Being a community process, the residents needed to have a sense of ownership. The forum was to bring the entire settlement to read from the same script, which would enable them develop a workable formula to address the community’s plight on land ownership and secure tenure.

Akiba Mashinani Trust team, enlightened the community on the concept of savings for the future development, where they could save as little as ten shillings in a day and use their compounded savings to secure development loans, for house construction and establishing sources of livelihoods.

Munira, Ujamaa CM addressing the community members during the meeting

Owing to the emotive nature of land perspectives in the Coastal town of Kilifi, Legal and Land experts were called in to give their views and possible scenarios to the land tussles. A conflict resolution committee, composed of elders was then set up to handle any pedigree of conflict that would arise during the mapping and enumeration process. The forum was also used as a platform to nominate persons to spearhead the numbering and enumeration exercise.

Training and pretesting

MuST team was tasked with the responsibility of administering training to the community enumerators on enumeration processes and the tools involved. Community maps and settlement data are a community’s lifeline in brokering engagement and understanding   between communities and service providers and by extension the government. Here communities can advocate for; roads, water and sanitation services, Health, electricity and so on.

David Mathenge (in green T-shirt) MuST official facilitates community training forum.

Household Numbering

Community enumerators were invited to develop code numbers, to match the settlements to be enumerated and mapped i.e. KJS (Kijipwa settlement). The initials were preceded by the plot number and finally the house number. Hence the code would look like; KJS/96/001.

Pretesting

The enumerators were then sent to the filed to fill one enumeration form each and returned for crosschecking and subsequent correction thus setting the enumerators ready for the work the following day. The enumerators were divided into groups according to the plots they were coming from because it was believed they understood the area more.

 Challenges

  • As the training was going on, construction of strictures were also on the go just to be part of the enumeration process despite the process targeting families and the constructions were not households leading to attempt to bribe a team member to allow numbering of the structure which was not a household.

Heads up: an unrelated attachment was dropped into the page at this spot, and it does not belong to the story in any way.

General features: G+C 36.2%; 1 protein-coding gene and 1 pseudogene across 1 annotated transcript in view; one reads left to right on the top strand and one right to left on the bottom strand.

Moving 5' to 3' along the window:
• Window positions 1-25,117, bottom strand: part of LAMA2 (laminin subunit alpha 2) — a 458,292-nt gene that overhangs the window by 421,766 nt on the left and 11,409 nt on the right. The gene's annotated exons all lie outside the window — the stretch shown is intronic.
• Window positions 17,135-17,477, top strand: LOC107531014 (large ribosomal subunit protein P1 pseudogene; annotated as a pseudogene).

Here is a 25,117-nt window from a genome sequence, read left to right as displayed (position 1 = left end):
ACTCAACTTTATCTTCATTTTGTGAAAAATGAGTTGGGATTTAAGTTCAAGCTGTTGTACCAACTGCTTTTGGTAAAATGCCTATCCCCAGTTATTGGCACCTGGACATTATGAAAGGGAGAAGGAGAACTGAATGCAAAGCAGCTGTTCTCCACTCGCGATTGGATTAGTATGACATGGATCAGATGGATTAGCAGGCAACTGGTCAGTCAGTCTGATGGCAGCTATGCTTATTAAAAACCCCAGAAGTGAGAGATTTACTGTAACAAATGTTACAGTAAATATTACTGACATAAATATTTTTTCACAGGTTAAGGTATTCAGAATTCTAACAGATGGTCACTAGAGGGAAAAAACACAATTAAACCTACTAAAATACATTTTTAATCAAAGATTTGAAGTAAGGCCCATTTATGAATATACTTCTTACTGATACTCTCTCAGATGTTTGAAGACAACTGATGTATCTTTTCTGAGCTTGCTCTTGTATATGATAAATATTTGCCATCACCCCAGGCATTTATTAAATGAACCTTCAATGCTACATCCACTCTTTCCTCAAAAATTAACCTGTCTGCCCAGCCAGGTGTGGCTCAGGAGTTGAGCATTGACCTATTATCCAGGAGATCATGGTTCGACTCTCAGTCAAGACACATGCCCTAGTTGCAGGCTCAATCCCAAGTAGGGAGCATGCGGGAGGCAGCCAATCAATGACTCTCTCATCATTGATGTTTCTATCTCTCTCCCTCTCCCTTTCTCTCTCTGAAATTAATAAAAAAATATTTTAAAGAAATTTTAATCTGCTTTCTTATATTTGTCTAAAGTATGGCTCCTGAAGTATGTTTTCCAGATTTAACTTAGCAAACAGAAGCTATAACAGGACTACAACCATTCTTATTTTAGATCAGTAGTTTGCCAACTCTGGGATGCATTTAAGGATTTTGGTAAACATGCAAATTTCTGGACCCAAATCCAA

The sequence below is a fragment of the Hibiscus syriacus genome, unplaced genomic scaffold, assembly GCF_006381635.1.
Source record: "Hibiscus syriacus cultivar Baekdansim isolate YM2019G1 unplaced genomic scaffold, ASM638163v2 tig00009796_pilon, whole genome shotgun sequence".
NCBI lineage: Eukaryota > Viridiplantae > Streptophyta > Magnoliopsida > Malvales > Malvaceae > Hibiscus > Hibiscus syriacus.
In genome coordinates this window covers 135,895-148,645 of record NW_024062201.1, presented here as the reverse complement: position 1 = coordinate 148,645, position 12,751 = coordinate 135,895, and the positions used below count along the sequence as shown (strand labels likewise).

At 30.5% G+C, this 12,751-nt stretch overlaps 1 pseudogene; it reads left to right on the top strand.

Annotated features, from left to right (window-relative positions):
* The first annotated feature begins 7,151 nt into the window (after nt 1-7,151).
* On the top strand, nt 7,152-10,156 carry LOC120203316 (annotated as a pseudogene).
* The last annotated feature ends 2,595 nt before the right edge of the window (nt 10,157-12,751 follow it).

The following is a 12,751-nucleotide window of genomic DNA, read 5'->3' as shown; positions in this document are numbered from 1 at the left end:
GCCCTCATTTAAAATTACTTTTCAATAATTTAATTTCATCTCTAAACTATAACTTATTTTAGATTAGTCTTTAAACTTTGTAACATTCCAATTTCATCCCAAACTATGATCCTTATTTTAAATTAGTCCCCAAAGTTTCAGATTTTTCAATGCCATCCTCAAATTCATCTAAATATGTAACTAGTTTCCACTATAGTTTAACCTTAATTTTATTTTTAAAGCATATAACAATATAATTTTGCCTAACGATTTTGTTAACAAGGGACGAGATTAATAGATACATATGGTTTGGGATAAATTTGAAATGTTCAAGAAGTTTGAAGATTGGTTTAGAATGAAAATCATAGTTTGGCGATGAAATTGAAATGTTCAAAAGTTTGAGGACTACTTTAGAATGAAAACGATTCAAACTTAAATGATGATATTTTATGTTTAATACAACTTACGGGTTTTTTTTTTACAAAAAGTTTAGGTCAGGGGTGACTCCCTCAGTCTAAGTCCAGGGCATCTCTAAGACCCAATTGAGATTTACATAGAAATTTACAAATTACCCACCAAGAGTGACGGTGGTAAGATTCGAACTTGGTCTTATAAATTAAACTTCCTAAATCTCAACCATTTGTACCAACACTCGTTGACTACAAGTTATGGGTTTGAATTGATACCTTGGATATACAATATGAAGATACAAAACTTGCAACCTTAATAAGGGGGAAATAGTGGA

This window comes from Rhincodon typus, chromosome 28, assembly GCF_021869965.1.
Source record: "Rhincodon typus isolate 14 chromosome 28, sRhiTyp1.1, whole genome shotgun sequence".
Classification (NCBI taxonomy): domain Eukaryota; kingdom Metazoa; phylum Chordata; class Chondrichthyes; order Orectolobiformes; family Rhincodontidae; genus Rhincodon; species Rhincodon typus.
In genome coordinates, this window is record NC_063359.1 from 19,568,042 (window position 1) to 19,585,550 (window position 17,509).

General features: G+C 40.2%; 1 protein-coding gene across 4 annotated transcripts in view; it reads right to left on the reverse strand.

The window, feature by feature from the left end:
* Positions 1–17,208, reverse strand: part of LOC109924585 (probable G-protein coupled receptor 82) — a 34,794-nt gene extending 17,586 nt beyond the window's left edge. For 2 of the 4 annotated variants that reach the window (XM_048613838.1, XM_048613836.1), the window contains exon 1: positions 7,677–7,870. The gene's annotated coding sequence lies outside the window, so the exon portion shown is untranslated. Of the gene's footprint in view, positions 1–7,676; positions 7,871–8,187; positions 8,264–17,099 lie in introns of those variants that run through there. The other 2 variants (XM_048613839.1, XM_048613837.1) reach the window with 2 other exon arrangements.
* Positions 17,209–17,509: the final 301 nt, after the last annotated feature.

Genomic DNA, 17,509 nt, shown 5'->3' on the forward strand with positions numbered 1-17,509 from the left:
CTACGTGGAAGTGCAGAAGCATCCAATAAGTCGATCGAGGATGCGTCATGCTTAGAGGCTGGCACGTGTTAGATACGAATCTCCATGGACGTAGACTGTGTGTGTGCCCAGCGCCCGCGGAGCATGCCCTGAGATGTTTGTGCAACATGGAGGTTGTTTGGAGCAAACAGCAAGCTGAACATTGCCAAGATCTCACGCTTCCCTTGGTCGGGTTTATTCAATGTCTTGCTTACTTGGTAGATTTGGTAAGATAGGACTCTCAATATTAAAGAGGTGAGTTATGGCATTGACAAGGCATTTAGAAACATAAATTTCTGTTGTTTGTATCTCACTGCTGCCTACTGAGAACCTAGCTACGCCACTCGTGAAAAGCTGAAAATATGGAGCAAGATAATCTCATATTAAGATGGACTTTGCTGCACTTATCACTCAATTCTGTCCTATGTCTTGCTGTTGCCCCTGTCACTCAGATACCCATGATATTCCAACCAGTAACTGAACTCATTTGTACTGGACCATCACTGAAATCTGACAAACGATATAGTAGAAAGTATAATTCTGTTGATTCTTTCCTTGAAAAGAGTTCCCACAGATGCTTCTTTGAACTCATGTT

• Even after setting rules that exercise, some of the newly constructed houses were numbered contrary to the earlier made agreement being the influence of some of the elders who were instrumental and was also working closely with the enumerators because of the influence of these house owners
  • There was a lot of expectation from the community memberswith the thought that the process was going to settled their land problem almost immediately that could be reflected when some were asking sasa lini tutapata cheti ya ardhi (now when do we get the land titles) and the other who were on the road reserves were kin to know if they will be evicted being the some of the community members were not even happy with the fact that they will be enumerated.

 

From left a family living in Mombasa constructs a house to be enumerated and the right a local who is said to have been living under a tree is helped construct the structure so that he too could be enumerated

  • Lack of unity of purpose where different groups were emerging being wenyeji verses Wa bara (the locals verses the people from up country), the people who were allocated plots verses the people living on the road reserves. This thus was more confusing especially to the people who were on road reserve who might have thought of being left out of the process.
  • Owing to the intense desire to sort out land issues, unclear boundaries in some cases led to confrontation when some community members thought that the process was to legalize their land ownership and boundaries at some point led to neighbors confronting each other to correct the boundaries just before the process so that they could be counted with their rightful belonging in terms of land size.
  • Lack of cooperation among some community member who refused to give information while others dint allow their doors to be numbered saying the paint was going to leave a bad mark at their doors